St. Philip’s has come a long way since its building was constructed in 1861, complete with the slave pews that can still be seen at right angles against the wall along the side aisle. ECUSA’s commendably strong social conscience, in the face of the country’s huge gap between rich and poor, is not its only point of contrast with some of the other more conservative protestant churches in the USA, for it has a distinctly liberal theological agenda. We in the Church of England have so far been able to avoid schism over the ordination of women and issues around homosexuality. This has not been the case in the USA, and sadly there are now several other churches claiming to be Anglican. The largest of these is the Anglican Church of North America (ACNA). I was able to visit one of their congregations some 20 miles away in the town of Wilmore, and I was struck by the palpable hurt on both sides of the divide. Fortunately both ECUSA and ACNA had representatives at the recent meeting of primates in Canterbury.
We must continue to pray for Archbishop Justin and his efforts to maintain unity. I have learnt much on my travels to both these countries, but the most important thing for me has been the number of good friends that I have gained.
Some of you may remember the presentation on Tanzania that I gave at my African evening in Holme-next-the-Sea Village hall back in 2012. I had been very struck by the hand dug well that I had seen at Ilolo. The picture that I projected showed sides that were crumbling and unsafe, with muddy water at the bottom contaminated by animal droppings.
It had been my intention to collect money to drill a borehole to tap into the plentiful aquifer beneath that part of Tanzania, but the country continues to develop apace. Recently the World Bank financed the drilling of fifteen massive wells for the city of Dodoma, and the new water main supplied by these runs four kilometers from the village.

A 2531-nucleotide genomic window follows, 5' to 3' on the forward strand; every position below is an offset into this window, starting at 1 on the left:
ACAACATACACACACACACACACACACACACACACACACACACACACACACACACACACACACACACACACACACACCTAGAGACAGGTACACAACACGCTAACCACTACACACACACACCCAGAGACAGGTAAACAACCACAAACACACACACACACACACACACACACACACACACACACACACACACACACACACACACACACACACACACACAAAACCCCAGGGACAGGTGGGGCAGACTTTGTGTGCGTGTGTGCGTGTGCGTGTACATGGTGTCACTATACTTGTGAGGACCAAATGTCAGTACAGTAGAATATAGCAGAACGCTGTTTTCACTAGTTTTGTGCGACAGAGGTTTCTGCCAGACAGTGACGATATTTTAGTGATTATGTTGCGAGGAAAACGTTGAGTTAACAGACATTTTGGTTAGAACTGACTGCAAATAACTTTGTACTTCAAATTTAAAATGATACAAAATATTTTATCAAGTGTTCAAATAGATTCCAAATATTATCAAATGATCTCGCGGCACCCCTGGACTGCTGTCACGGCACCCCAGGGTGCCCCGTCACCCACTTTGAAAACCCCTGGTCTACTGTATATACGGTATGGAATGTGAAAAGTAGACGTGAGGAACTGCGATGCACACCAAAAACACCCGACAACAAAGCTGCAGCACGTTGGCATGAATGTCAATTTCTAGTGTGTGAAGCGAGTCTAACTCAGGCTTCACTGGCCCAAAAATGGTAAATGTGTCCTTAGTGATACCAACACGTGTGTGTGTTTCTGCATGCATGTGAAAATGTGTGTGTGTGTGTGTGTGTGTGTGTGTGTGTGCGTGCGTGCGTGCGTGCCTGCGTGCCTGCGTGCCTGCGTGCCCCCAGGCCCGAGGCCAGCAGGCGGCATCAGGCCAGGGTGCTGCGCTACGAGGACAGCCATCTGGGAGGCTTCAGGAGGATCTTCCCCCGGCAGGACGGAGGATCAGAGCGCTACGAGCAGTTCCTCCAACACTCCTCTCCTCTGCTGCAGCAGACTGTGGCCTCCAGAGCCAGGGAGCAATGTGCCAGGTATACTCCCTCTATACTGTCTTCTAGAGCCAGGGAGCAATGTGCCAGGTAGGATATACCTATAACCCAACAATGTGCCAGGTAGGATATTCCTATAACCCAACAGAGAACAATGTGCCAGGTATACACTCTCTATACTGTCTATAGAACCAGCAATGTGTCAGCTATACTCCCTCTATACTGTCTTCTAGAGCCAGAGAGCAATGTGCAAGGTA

When I was in Tanzania last May I learnt about a retired water engineer from Boston, Massachusetts, named appropriately Roger Stillwater, who visits the area periodically to work on water projects. Fortuitously I discovered that his sister-in-law lives in King’s Lynn and he visits her on his way to Tanzania! We met in a pub in South Wootton in August, and I found out that he has useful contacts with officials from the local water utility (Dodoma Urban Water and Sewage Authority- DUWASA) who own the main in question. He was able to negotiate with them over a connection, and with the help of a fellow Tanzanian water engineer get the villagers to start digging the trench for a branch main.
Your donations enabled me to buy the plastic piping and connectors to run the branch to the village as well as four standpipes. Two standpipes were installed while Roger was there but then work tailed off. I met up with Roger again this January in Dar-es-Salaam and we travelled up to Dodoma together.
Our appearance reassured the village that more piping would be purchased, so the hard work of trench construction began again and I was able to see the third standpipe completed.
DUWASA have been slow on passing the pipes as satisfactory for the fourth but it should be connected soon. All they have to do now is fit their meter on the end. Each of the four distribution points has a meter and a committee to collect the money to pass onto DUWASA; at present the charge is 50 Tanzanian shillings (1.6p) for twenty-litres of clean safe water. Similar charges are collected at boreholes to set aside and pay for the inevitable future repairs: at Ilolo it is DUWASA’s responsibility for to pay for repairs their side of the meters.
The women of Ilolo are delighted that they no longer have to walk miles for clean water, or scrabble in holes for the yellow/brown sort.
Thank you everyone for your kind help.